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Eagle nests removed from Norfolk Botanical Garden

Wildlife News



The popular eagle nests at Norfolk Botanical Garden are gone. 

Nuckols Tree Service Inc. removed the nests quickly this morning after climbers found they weren't as large or "intertwined" as officials believed, city spokeswoman Lori Crouch said.

The partial nest also is gone and consisted only of a couple of small branches, but officials wanted it removed because it could be a draw to eagles attracted to old nesting sites, according to a garden spokesperson.

Read the rest of this sad story here: ... rden-today 

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Eagle nest at Norfolk Botanical Garden to be removed

Wildlife News



Posted on August 21, 2012 at 3:51 PM

Updated Wednesday, Aug 22 at 7:02 PM


NORFOLK--After much debate, one of three bald eagle nests at the Norfolk Botanical Garden will be removed. 

The announcement Tuesday came after meetings that included representatives of the USDA Wildlife Services and other federal, state and local agencies.

In the end, it was recommended to the city of Norfolk, which owns the land, to remove the nests, which have been watched around the world on the live Eagle Cam.

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Lafarge Eagle First to Return from Migration Today!!

Wildlife News


This is our first eagle to appear in any of our cam nests since we did the cam work for the new 2012 - 2013 season.

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Canada's Finest Grove of Old-Growth Cedars under Threat – Speak Up!

Wildlife News


The following is an email sent to me from Ancient Forrest Alliance:


Citizens are still waiting for a promiised new "Legal Tool" to protect BC's largest trees and monumental groves – let's start with the Castle Grove!

Recently, survey tape for logging was discovered in the Upper Castle Grove in the Walbran Valley on Vancouver Island – that is, in Canada's finest stand of monumental old-growth red cedar trees.  The Castle Grove is an extensive stand of densely-packed enormous cedars which includes the "Castle Giant", a 16 foot (5 meter) diameter cedar in the Lower Castle Grove that is one of the largest trees in Canada. The flagging tape for the potential logging comes to within 50 meters of the Castle Giant.



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Request for Information re Richmond, BC Eagle Nest

Wildlife News


We've had a request for information about an eagle nest in Richmond,BC and wonder if anyone might know anything about it. The nest in question was at 3600 Rosamond  Ave. on the west side of Richmond.  A nearby homeowner reported that this has been a viable nest producing chicks each year for about 9 years, including this year, but at the end of August the nest abruptly disappeared. The person is concerned that the nest might have been vandalized or deliberately knocked down.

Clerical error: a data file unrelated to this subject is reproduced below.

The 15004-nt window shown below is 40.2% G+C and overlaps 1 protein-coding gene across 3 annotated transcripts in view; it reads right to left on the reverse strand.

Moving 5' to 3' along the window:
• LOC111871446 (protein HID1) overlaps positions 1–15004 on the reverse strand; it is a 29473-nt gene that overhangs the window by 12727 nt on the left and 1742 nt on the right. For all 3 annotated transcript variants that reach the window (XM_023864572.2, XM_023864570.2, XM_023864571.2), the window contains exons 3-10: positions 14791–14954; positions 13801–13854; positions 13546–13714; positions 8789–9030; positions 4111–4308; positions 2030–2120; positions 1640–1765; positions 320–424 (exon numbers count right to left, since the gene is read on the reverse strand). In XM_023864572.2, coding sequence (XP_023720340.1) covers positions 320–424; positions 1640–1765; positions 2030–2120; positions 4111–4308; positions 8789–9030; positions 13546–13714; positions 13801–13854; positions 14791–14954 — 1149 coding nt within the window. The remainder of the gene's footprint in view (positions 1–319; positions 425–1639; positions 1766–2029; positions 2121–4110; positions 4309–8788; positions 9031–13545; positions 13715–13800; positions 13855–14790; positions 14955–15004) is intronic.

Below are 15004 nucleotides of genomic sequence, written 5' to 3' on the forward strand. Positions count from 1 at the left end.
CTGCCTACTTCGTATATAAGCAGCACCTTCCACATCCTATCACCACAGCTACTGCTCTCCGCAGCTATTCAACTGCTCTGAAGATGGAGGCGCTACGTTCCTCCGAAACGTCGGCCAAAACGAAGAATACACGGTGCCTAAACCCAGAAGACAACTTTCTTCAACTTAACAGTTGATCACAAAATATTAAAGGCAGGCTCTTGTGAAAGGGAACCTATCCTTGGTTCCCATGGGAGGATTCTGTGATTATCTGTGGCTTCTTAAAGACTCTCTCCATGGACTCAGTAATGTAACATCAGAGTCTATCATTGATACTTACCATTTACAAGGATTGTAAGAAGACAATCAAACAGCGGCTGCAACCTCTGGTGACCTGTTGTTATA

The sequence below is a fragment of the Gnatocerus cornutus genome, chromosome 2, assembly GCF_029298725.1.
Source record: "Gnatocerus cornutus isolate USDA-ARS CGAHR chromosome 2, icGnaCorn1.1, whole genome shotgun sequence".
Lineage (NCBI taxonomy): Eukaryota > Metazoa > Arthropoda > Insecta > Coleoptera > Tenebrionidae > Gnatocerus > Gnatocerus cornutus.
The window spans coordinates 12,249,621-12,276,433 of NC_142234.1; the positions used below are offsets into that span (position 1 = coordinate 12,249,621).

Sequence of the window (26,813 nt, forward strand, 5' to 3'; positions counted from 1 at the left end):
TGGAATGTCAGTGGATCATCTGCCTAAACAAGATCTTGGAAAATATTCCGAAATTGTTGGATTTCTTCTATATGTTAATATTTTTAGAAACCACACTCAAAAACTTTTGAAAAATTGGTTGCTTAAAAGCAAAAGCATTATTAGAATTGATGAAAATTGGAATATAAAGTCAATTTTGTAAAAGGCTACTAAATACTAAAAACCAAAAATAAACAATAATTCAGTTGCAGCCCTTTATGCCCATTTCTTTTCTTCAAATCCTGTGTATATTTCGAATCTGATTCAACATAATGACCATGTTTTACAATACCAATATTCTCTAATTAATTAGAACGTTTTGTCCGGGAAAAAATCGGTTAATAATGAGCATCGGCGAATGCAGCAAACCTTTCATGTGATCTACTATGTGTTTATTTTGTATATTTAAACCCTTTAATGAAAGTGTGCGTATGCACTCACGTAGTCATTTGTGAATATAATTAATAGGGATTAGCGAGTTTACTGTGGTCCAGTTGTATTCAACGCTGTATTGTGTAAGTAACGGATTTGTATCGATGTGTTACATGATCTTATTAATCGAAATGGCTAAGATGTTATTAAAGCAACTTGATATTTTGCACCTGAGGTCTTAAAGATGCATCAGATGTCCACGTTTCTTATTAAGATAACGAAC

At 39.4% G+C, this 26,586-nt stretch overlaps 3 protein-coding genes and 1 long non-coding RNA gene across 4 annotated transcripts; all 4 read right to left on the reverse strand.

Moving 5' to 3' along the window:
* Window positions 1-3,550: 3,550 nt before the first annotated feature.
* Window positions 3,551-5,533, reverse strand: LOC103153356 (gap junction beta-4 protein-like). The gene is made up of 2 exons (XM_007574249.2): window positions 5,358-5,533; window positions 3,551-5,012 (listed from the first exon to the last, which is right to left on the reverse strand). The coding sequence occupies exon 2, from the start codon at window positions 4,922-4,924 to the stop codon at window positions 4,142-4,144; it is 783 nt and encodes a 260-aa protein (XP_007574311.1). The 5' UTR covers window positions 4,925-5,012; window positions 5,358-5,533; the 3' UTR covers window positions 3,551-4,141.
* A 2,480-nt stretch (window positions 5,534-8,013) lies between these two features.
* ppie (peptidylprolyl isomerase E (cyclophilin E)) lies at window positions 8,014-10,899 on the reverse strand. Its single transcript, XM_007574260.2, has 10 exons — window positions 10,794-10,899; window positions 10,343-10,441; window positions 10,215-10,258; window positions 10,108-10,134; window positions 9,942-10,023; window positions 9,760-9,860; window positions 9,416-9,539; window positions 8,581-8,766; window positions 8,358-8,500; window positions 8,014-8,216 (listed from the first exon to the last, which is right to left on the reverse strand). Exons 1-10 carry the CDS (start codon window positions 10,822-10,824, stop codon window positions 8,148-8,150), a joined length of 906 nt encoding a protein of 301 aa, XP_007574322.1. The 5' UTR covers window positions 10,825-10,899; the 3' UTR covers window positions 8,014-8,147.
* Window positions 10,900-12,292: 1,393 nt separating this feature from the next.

Contact  Thanks. 
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30th Anniversary of Chilkat Bald Eagle Preserve -- a wake-up call

Wildlife News


I would be pleased to help with any redirection of attention to bring greater protection to the Chilkat River's diminishing salmon runs.  Without strong healthy fish runs the forests, the oceans, our eagles, bears and wolves simply cannot survive. 

A point of conflicting interest arises.  Alaskans and others keep perpetrating the old truth and now myth about the Chilkat being the largest gathering of eagles in the world.  That was 30 years ago.  With the steady decline of salmon spawning success along the Chilkat and many of the other Alaskan and northern British Columbia rivers during the intervening years, the northern eagles have had to change their wintering patterns.  During the last few years, when the southeastern Alaskan fish runs have been way down in numbers, the largest bald eagle wintering grounds have steadily and dramatically shifted south from the high point being the shores of the Chilkat to now the highest concentrations being annually along the Chehalis Flats entering the Harrison River (Harrison Mills) and adjacent rivers just a few miles east of Vancouver, BC. 

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Pets, wildlife a sad combination

Wildlife News

By Peace Arch News
Published: July 26, 2012 09:00 AM
Updated: July 26, 2012 09:239 AM



I am deeply saddened by the fact of how many around us are not aware of the beautiful and precious wildlife, including eagles and herons, on our White Rock, South Surrey and Boundary Bay beaches.

Read the rest of the letter here:

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Anne Murray: Bad and good news for Canada’s birds

Wildlife News



Barn swallows are birds with a long history of associating with people. They frequently make their mud nests under the eaves of houses, stables and barns. These summer visitors fly enormous distances from South America to raise chicks in Canada, then gather in chattering flocks on overhead wires before heading south again for the winter.

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